Thursday, July 5, 2012

Randomness

The resident genius that runs in my offline campaign does not like computer-driven random number generators.  They do not, in his correct estimation, produce 'true' random numbers.  The most flexible, familiar one on your system would be in your excel program, in which you can obtain a random number either by typing either formula:

=randbetween(x,y) - which will give you whole numbers between x & y
=rand()*x - which will give you all numbers between zero and x.

There are ways to play with these formulas, but I'll let you look it up elsewhere.  I mean only to address the problem that these number generators (which use the clock in your computer as the initial 'seed') are only good for ONLY tens of thousands of random numbers.  Hm.  I don't know about you, but tens of thousands sounds like a lot.

If we presume that the time it takes to roll a die, watch it bounce on the table and stop, read the number, and snatch up the die preparatory to roll it again is only one-and-a-half seconds, it would take you four hours and ten minutes to roll the die 10,000 times.  This is assuming the die never takes too long to roll, and never rolls far enough away that you need to lean forward (wasting precious tenths of a second) and that you never drop it.  So, under those circumstances, it is possible to make 10,000 rolls in the space of an ordinary D&D session.

But even if we argue that the second set of 10,000 numbers is precisely the same as the first set (because we have a really crappy number generator), it hardly makes a difference ... because those die rolls will be applied to so many possible tables that the repetition becomes meaningless.  The only concern would be that you or the players knew what the next number in the sequence was going to be - and that they modified their behavior to take advantage.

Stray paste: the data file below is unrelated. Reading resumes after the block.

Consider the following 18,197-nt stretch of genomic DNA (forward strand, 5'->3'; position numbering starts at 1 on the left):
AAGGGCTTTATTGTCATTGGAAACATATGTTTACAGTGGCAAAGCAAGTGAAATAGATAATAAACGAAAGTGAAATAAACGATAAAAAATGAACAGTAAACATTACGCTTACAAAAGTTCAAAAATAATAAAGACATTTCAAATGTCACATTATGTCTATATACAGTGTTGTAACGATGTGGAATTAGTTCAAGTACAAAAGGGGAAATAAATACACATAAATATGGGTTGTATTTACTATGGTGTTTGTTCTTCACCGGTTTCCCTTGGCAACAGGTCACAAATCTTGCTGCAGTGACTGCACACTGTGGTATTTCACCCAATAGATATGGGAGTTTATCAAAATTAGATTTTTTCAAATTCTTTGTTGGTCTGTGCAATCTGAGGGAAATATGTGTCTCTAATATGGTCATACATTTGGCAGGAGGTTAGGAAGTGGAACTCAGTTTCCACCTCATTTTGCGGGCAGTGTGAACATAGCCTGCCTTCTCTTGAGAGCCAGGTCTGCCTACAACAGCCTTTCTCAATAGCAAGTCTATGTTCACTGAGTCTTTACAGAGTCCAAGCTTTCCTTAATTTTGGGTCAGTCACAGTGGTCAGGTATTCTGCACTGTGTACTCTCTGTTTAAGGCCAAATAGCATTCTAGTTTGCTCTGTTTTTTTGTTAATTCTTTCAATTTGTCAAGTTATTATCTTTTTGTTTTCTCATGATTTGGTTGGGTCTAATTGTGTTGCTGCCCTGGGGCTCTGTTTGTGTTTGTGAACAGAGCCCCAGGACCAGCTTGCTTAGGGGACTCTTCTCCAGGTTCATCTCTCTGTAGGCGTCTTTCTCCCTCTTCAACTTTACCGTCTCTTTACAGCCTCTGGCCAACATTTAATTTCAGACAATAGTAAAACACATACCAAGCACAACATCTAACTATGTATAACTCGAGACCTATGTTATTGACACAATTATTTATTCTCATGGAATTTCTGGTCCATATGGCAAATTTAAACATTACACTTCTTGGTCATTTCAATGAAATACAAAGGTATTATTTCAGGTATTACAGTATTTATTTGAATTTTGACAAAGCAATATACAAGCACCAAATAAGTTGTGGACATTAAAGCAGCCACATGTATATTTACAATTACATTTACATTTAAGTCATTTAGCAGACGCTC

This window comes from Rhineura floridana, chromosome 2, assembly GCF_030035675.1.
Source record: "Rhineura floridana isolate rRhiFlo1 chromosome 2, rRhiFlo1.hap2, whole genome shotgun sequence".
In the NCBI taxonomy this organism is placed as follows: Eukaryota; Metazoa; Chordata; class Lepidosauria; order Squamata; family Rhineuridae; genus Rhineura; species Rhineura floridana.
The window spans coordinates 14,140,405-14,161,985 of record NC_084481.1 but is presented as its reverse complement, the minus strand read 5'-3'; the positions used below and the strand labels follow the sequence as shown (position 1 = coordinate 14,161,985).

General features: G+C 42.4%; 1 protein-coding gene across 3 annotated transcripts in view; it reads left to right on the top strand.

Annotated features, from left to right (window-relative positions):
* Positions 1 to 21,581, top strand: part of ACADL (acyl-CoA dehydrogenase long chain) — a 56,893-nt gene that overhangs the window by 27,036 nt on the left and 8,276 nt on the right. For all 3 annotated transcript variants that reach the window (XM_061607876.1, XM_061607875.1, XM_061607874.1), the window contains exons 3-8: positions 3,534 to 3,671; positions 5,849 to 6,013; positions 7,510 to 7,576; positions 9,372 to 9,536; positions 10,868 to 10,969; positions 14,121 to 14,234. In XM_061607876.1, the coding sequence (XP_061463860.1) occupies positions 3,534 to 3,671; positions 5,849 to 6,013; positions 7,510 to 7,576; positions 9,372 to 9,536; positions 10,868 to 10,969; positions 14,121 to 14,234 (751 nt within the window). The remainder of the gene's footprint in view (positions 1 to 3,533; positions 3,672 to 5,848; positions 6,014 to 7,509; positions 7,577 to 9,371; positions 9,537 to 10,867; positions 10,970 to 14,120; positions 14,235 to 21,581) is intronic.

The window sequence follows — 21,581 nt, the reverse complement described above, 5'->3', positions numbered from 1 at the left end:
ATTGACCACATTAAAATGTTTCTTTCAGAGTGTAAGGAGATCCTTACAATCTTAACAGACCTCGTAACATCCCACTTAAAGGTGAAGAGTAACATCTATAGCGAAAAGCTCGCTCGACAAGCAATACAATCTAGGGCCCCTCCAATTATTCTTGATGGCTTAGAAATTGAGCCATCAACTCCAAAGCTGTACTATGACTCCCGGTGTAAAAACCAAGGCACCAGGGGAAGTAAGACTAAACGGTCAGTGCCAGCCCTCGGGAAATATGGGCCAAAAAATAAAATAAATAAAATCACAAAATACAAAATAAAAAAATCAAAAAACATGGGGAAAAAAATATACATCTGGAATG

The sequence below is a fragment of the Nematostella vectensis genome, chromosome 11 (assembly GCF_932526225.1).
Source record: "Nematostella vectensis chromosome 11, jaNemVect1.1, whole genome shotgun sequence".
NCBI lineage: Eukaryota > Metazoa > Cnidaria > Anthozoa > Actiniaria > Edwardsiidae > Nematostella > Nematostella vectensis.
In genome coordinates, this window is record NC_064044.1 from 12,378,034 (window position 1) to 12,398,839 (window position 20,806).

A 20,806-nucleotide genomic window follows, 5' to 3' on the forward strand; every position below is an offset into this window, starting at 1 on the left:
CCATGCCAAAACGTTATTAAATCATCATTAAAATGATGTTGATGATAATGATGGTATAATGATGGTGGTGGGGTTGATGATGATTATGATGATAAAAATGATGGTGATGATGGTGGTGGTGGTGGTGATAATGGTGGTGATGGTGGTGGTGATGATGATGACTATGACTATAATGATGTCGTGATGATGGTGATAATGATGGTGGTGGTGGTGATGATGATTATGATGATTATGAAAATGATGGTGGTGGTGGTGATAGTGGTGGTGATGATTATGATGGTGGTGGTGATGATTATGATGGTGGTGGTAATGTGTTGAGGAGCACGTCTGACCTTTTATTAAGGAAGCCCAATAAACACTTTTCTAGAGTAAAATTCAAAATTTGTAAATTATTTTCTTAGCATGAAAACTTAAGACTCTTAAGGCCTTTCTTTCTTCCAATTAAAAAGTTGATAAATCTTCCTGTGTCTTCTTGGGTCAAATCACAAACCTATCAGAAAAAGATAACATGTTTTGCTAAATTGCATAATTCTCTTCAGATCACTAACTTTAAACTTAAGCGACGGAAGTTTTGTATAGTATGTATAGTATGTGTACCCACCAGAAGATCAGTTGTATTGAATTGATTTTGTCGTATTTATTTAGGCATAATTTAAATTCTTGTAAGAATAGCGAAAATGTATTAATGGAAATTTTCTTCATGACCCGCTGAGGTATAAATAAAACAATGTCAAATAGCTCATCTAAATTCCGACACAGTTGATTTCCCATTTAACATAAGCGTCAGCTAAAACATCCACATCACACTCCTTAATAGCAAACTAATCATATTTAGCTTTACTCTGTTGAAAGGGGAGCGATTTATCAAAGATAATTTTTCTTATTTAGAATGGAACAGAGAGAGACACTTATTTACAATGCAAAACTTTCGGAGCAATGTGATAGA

Try an experiment.  Write out a list of 100 d20 rolls, print them and hand them to each player.  Do not keep a list for yourself.  If at all possible, don't look at the list you give your players.  Tell your players that these are going to be the next rolls that everyone is going to you - DM included.  Then run your game, designating when your players should roll dice to hit, save or whatever else as usual.  Do not let your players choose the order in which they attack - go right to left around the table, or whatever usual method you use to keep order in your game.

I'm guessing that foreknowledge of the rolls won't be that much of an advantage.  I'm also guessing the players will get frustrated at the enemy "stealing" their rolls.  They might be able to strategize a little, since they will hold a physical list in their hands which they can think about in advance.

Imagine how hard it would be to make it work if they had only their memories to rely upon, and could not compare memories with each other.

The reality is that we're not complex enough to take advantage of a repetition even if there was one.  If there was some Rain Man at the table with perfect memory, and he was restrained from shouting out the numbers ahead of time (I know a number of people who would like Hoffman gagged), he wouldn't have that much of an advantage, since those really good numbers were going to be stolen from him most of the time.  Perhaps some genius would like to write and tell me how they'd manage it - for myself, I think that one more elf standing behind a tree taking one unexpected bow shot would totally fuck up Rain Man's whole plan.

Tell me how I'm wrong.

From my experience, I believe the game itself is unpredictable enough to counter-balance any lack of randomness that might be present in a pseudo number generator.  There are too many human variables influencing the exact course of action from minute to minute that doesn't exist in the static computer codebreaker/statistics manager that needs 'real' random numbers.

Perhaps there's a future in cyphers based on four D&D players fighting a red dragon that the Russians are working on right now.

ADDENDUM:

You can try this experiment too.  Tell your players you're going to use a random number generator for every roll all night.  Make lists of 150 x d20, d12, d10, d8, d6 and d4 rolls, and use that list over and over again - using multiples for when more than one die is rolled (3d4 for instance).  Don't tell them you're doing this.